Trying to take high out of holidays
BY DAVID JOLLY
AMSTERDAM — The scene at the 420 Cafe on a recent Friday was typical of what many travelers have come to associate with Amsterdam. Behind the bar, Janne Svensson, 34, a self-described ‘‘cannabis refugee’’ from Norway, weighed out small quantities of marijuana and hashish for her customers, many from foreign countries. They sat quietly, smoking and sipping coffee, as familiar strains of Jimi Hendrix drifted softly from the stereo and giant manta rays cavorted in a nature video on a big-screen television.
While there are many attractions that draw visitors to the Netherlands — including the friendly and straightforward people, world-class museums, charming architecture and elegant canal scenes — nearly a quarter of this city’s more than four million foreign tourists a year will visit its world-famous ‘‘coffeeshops,’’ where the sale of small quantities of cannabis, though not alcohol, is tolerated.
But Amsterdam’s days as a destination for hazy holidays may be numbered. Prime Minister Mark Rutte’s rightist coalition is pushing to restrict the operations of the coffeeshops sharply and to bar them from selling to foreigners. If the measures survive a court challenge and the opposition of local officials, the first phase would begin May 1.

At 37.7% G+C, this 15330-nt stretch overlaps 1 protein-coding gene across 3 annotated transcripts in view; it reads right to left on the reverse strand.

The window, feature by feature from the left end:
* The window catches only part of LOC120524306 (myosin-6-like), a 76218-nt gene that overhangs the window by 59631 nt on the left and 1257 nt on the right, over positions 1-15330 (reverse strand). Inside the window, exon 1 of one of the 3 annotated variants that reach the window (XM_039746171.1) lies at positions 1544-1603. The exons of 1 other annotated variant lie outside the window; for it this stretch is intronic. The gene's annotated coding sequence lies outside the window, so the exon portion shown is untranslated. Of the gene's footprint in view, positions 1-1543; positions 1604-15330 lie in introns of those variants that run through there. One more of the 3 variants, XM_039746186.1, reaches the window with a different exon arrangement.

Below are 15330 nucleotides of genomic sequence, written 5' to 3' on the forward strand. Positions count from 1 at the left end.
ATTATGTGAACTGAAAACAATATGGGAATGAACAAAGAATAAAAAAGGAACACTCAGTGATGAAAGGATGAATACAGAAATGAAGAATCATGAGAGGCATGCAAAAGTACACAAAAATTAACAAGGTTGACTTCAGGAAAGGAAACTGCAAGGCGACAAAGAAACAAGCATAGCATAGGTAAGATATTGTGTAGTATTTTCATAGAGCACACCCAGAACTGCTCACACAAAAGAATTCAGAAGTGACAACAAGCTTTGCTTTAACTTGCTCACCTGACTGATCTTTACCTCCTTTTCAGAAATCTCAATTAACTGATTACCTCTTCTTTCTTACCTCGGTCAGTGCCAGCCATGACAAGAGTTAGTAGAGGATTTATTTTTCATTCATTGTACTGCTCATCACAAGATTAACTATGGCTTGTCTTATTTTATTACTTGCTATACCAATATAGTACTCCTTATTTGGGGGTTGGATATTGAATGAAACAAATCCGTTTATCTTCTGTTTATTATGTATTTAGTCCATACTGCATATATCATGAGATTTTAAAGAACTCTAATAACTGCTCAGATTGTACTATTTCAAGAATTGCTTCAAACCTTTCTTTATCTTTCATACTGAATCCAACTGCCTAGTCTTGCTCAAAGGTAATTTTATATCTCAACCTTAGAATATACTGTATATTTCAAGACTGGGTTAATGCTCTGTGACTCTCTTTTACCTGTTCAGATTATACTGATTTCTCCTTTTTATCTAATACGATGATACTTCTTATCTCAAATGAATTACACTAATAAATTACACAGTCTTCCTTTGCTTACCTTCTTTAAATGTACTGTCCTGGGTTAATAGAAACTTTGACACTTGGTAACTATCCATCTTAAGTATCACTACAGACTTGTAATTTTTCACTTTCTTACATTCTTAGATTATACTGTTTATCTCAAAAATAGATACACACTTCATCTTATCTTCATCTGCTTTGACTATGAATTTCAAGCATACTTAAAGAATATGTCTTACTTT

‘‘I think that by the end of next year, there will be no drug tourism in the Netherlands,’’ Ard van der Steur, a member of Parliament who is a spokesman for Mr. Rutte’s People’s Party for Freedom and Democracy, said in an interview in The Hague. ‘‘We have created an incredible criminal industry that we need to get rid of.’’
Strictly speaking, the sale of marijuana and hashish (a resin extracted from the cannabis plant) is illegal. But a longstanding policy of tolerance — essentially a set of instructions from the Justice Ministry to the police — means that licensed coffeeshop operators are not prosecuted so long as they deal in limited quantities and keep hard drugs and minors out. The Dutch are also allowed to cultivate up to five marijuana plants each for personal use.
In some respects, tolerance appears to have been successful: despite the easy availability, the Dutch are less likely than Americans or many other Europeans to smoke marijuana, U.N. data show. Alex Stevens, a drug policy expert at the University of Kent, argues that the tolerance policy has reduced the harm caused by prohibition, in part by separating the markets for hard drugs like heroin from the market for marijuana, and by getting cannabis dealers off the street and into a regulated environment.
The impetus for changing the policy originated with, of all things, a parking shortage. In Maastricht, a southern city sandwiched between the German and Belgian borders, hundreds of drug tourists drive in daily from elsewhere in Europe to purchase marijuana, creating an infuriating traffic nuisance.
Spotting an opportunity, clandestine dealers have begun offering foreign drivers the option of buying their cannabis without ever leaving their cars. Even local residents who support the coffeeshops are unhappy that drugs are back on the streets.
Mr. Rutte’s justice minister, Ivo Opstelten, has said that, as of May 1, coffeeshops in the southern provinces are to be turned into members-only clubs, limited to 2,000 Dutch clients each. They are to maintain a registry and check IDs. Coffeeshop owners who break the law will face criminal prosecution. The remainder of the coffeeshops are to follow suit on Jan. 1.